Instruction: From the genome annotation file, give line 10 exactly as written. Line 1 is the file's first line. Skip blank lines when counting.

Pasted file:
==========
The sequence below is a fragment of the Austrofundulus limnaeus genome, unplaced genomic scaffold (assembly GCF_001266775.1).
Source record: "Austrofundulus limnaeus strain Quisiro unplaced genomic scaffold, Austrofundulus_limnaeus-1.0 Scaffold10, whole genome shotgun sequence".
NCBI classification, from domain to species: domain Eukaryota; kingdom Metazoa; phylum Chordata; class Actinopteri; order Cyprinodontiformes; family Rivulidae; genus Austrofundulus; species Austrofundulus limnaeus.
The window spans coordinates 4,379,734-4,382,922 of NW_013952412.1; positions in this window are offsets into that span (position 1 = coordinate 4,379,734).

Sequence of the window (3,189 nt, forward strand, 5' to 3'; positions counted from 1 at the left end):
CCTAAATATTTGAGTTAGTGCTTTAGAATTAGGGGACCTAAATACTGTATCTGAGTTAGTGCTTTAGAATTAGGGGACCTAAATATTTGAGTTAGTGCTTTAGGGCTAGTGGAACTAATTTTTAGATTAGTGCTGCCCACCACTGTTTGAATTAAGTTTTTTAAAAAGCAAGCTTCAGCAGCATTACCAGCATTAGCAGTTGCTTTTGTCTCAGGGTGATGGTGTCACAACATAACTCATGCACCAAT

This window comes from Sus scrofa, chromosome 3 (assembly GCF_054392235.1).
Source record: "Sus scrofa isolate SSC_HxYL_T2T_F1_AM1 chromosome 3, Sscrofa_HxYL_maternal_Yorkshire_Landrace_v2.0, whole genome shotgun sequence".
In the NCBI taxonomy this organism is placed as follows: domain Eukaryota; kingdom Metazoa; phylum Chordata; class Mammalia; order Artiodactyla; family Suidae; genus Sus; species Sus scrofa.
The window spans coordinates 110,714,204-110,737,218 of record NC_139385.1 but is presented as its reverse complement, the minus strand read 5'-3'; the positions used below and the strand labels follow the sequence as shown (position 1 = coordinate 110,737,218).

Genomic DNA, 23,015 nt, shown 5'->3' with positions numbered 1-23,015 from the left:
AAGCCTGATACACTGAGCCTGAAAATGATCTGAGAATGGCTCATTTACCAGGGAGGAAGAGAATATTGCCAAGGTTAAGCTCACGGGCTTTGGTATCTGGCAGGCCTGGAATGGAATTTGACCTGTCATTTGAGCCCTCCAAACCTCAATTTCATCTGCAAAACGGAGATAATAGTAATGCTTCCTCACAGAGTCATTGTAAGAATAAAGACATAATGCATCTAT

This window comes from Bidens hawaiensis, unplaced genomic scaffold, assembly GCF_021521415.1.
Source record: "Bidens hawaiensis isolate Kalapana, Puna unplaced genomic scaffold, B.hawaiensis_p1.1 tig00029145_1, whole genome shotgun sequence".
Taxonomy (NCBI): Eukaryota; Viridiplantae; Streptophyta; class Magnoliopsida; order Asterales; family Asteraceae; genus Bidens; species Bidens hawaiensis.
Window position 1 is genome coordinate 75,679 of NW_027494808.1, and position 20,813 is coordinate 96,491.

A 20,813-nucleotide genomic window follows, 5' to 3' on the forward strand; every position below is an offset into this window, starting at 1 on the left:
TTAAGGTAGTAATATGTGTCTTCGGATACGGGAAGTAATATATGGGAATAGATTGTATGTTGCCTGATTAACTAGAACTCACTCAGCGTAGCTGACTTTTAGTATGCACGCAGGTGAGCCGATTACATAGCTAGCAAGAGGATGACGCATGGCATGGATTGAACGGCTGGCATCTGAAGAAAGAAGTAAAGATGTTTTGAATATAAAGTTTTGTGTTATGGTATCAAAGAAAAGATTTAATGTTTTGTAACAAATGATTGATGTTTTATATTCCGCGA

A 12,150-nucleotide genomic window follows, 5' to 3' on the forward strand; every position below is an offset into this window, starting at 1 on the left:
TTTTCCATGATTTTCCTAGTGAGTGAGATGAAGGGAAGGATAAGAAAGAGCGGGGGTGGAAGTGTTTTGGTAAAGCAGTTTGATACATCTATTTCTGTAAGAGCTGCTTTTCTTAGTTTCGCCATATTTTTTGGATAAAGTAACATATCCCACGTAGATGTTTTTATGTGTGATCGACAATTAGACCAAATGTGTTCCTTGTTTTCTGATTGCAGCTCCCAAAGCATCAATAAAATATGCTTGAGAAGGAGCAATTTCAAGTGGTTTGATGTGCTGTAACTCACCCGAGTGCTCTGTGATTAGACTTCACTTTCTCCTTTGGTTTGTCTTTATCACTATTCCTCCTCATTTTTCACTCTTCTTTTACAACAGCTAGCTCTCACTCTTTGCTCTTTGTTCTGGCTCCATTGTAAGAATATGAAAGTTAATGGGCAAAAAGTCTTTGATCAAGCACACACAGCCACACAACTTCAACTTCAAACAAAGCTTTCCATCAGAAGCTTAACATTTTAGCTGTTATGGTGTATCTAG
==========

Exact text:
The window spans coordinates 110,714,204-110,737,218 of record NC_139385.1 but is presented as its reverse complement, the minus strand read 5'-3'; the positions used below and the strand labels follow the sequence as shown (position 1 = coordinate 110,737,218).